• Olsen B.
      • Korkeala H.
      vir F-Positive Yersinia pseudotuberculosis and Yersinia entercolitica found in migratory birds in Sweden.
      A previous study of wilderness water suggested a correlation between total bacterial counts and use by backpackers.
      • Fogarty L.R.
      • Haack S.K.
      • Wolcott M.J.
      • Whitman R.L.
      Abundance and characteristics of the recreational water quality indicator bacteria Escherichia coli and enterococci in gull faeces.
      Although during late season, total bacterial counts were higher in watersheds used by backpackers, we did not take enough samples at the same sites both early and late season to draw conclusions. Most remote alpine Sierra Nevada lakes have very limited essential nutriments, elements, and organic compounds and are considered oligothrophic in scientific terms. This limits algae growth and may create an environment that supports only limited preservation of bacteria. Eutrophication (nutriment loading) of heavily used lakes is of concern, because it may lead to the formation of algae blooms and upset the natural ecologic balance. This nutriment loading may result from pack animal manure, phosphate-containing soap used by bathing humans, and clothes washing, among other activities. The increased bacteria observed could be secondary to nutrient loading. To study this observation further, data on phosphates, nitrates, and phytoplankton must be obtained.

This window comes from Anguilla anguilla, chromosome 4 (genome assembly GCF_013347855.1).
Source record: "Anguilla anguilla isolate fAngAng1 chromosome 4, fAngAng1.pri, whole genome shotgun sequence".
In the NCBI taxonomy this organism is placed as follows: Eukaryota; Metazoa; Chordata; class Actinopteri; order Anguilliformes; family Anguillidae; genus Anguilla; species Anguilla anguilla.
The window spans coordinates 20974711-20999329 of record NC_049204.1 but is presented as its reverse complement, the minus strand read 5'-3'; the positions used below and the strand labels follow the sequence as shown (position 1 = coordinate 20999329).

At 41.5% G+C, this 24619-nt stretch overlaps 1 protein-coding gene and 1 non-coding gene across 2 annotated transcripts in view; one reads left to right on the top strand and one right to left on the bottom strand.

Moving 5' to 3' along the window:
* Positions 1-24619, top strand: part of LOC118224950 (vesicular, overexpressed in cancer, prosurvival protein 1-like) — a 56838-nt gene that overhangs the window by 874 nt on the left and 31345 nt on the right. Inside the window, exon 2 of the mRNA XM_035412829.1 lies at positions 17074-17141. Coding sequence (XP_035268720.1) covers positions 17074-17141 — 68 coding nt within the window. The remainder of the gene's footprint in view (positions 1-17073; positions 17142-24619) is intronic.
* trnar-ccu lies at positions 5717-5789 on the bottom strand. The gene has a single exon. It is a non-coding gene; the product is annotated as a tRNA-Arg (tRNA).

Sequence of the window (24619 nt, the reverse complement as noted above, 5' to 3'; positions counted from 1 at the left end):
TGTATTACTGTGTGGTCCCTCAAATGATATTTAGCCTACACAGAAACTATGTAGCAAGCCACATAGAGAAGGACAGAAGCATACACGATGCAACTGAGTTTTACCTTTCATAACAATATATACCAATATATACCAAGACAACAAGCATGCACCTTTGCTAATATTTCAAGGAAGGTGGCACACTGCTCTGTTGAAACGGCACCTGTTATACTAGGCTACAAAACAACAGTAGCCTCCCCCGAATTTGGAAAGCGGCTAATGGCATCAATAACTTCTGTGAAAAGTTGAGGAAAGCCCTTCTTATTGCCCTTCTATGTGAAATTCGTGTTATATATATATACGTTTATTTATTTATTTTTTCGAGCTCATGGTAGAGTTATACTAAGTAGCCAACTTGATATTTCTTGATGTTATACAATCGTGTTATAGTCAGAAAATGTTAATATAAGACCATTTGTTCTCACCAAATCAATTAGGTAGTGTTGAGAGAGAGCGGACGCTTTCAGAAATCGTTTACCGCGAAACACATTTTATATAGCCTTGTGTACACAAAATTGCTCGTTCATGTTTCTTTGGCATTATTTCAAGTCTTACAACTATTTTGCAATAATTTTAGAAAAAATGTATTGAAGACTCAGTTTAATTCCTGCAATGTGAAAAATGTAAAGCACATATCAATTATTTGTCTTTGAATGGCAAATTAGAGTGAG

We did not detect noncoliform pathogenic bacteria in this study. However, other studies of wilderness water have found Campylobacteria, Salmonella, and Y entercolitica.
      • Taylor D.N.
      • McDermott K.T.
      • Little J.R.
      • Wells J.G.
      • Blaser M.J.
      Campylobacter enteritis from untreated water in the Rocky Mountains.
      ,
      • Fogarty L.R.
      • Haack S.K.
      • Wolcott M.J.
      • Whitman R.L.
      Abundance and characteristics of the recreational water quality indicator bacteria Escherichia coli and enterococci in gull faeces.
      ,
      • Schaffter N.
      • Parriaux A.
      Pathogenic-bacterial water contamination in mountainous catchments.
      High water runoff from abundant snowfall as well as wilderness management practices may have contributed to our not finding these bacteria in Kings Canyon, Sequoia, and Yosemite national parks.